In my opinion, the crucial point brings us back to the concept of self-confidence. In fact, through a simple gesture, repeated many times, with a relevant physical commitment but with a very modest level of mental stress, the athlete finds and renews their self-esteem and feels ready to explore the world.
I dare to conclude this brief philosophical deviation with an equation:
Drill No.3 (20 minutes – Overall 105 minutes)
After two footwork exercises, it is now time for a game of control combined with less predictive situations than in the previous exercises.
The drill involves a series of backhand topspins to the backhand and expecting a sudden return of the partner’s choice of either in the middle or in the forehand corner; at this point you will play a series of forehand topspins always on backhand and expecting a sudden ball from the partner placed on your backhand.
In itself, the drill ends here and you just need to repeat it as many times as you wish but we don’t exclude the possibility of enhancing the drill (maybe after the first five minutes) with different elements. I’ll list some of them:
- when the partner changes suddenly either to the forehand or to the backhand, feel free to place the ball on the partner’s forehand and continue freely
- the partner may decide to make a pivot footwork movement and then counter attack with forehand from backhand, perhaps, anywhere on the table.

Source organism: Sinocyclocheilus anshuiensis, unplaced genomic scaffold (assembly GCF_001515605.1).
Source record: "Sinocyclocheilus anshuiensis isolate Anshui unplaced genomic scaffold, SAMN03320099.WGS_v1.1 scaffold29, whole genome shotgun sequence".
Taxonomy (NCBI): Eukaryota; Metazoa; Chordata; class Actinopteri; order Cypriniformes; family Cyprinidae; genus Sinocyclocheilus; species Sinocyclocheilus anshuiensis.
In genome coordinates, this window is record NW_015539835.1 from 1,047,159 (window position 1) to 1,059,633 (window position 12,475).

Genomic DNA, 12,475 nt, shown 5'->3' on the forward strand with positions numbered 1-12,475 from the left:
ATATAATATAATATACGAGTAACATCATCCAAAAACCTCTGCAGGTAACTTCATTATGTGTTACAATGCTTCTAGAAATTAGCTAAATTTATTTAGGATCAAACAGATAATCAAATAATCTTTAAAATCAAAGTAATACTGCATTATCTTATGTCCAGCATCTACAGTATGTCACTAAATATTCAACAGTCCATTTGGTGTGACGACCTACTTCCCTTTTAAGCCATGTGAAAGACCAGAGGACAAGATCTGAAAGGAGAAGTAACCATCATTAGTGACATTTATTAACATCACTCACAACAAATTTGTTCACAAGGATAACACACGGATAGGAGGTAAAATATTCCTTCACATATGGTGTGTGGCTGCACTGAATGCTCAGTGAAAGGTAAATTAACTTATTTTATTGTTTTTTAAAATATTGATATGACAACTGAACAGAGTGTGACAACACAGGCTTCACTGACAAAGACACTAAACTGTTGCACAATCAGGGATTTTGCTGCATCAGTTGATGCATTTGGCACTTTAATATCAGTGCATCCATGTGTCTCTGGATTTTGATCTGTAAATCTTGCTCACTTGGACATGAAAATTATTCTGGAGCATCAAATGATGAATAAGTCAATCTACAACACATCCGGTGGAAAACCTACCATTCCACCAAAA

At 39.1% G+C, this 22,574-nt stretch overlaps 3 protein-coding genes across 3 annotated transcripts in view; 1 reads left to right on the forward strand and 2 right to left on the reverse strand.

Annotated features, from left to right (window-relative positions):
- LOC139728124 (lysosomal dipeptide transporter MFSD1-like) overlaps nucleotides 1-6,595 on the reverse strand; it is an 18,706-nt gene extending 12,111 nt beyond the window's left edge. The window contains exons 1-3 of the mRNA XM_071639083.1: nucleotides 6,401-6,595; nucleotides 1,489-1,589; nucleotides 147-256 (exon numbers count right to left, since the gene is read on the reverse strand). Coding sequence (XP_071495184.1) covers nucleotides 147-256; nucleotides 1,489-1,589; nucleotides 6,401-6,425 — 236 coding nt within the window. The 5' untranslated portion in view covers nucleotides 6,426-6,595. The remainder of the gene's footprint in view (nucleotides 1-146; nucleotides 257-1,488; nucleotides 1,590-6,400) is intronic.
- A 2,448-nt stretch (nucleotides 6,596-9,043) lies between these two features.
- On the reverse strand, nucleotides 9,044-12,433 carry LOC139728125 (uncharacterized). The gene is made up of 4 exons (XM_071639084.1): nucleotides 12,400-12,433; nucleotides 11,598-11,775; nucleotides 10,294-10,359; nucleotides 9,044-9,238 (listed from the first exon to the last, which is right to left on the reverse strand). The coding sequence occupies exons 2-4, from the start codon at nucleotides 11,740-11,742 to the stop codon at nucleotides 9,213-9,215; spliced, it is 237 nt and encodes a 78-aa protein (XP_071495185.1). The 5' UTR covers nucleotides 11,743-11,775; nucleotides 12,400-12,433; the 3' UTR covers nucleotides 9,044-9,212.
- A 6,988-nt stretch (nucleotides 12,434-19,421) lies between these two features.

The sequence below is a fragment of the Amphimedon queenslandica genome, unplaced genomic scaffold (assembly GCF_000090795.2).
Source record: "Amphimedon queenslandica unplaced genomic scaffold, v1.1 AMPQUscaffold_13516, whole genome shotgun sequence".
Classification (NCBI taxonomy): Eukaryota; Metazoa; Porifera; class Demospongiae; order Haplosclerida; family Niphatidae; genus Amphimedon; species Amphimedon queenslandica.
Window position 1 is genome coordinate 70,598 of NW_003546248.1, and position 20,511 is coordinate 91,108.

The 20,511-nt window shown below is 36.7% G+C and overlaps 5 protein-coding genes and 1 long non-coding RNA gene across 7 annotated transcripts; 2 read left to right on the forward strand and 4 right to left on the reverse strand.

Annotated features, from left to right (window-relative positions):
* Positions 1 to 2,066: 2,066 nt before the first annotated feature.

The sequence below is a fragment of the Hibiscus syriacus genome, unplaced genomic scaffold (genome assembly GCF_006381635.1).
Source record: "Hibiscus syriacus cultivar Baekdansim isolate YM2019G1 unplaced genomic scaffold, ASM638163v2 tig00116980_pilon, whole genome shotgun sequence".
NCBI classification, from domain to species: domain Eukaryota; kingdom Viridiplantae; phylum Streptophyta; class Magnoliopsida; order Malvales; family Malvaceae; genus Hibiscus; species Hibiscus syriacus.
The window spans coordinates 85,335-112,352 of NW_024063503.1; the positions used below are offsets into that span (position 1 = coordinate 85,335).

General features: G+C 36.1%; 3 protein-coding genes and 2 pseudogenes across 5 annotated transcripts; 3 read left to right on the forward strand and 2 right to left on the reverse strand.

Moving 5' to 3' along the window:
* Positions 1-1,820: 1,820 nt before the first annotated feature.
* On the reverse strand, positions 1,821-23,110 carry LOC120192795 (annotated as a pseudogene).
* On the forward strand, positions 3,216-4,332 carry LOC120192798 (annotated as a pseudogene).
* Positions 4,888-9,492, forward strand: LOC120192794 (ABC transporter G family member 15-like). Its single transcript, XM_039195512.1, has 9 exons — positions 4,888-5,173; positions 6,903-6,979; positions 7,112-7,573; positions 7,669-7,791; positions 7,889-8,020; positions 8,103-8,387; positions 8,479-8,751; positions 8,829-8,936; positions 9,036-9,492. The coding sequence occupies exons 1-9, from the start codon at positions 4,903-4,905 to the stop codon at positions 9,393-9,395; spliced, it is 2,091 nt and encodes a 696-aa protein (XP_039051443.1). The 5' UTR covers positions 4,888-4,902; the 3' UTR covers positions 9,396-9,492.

- if in the second round of the drill you play on the partner’s forehand then you could continue with a series of regular counter top spins.
There can be other solutions, too, but I leave some creativity to you.
As you can see, the principle of gradualness is respected. The principle is very effective because it accompanies you on a progressive path, giving you the possibility to always adapt in a controlled way.
Break (10 minutes – Overall 105 minutes)
At this point, if you wish, you can take a break for a few minutes. The break is optional. You can insert it after the third drill but nothing speaks against inserting it after the second drill.
However, on the topic of “breaks” during a training session, I will have the opportunity to speak more extensively about this in the future, as here too there I have some reflections to share.
Drill No.4 (20 minutes – Overall 125 minutes)
There can be room to shorten the game. So far, the drills were opened without focusing too much on aspects such as short, long, backspin and flat push, backhand and forehand flick, counter attack from close or medium distance.
Entering a so-called short game zone, I would again opt for predictive placements for the first five minutes and less predictive placements in the second five minutes.
Let’s start like this: you play a simple backspin short serve (first ball) to the middle / forehand and wait for the return (second ball) alternately, once to middle / backhand and once to middle / forehand.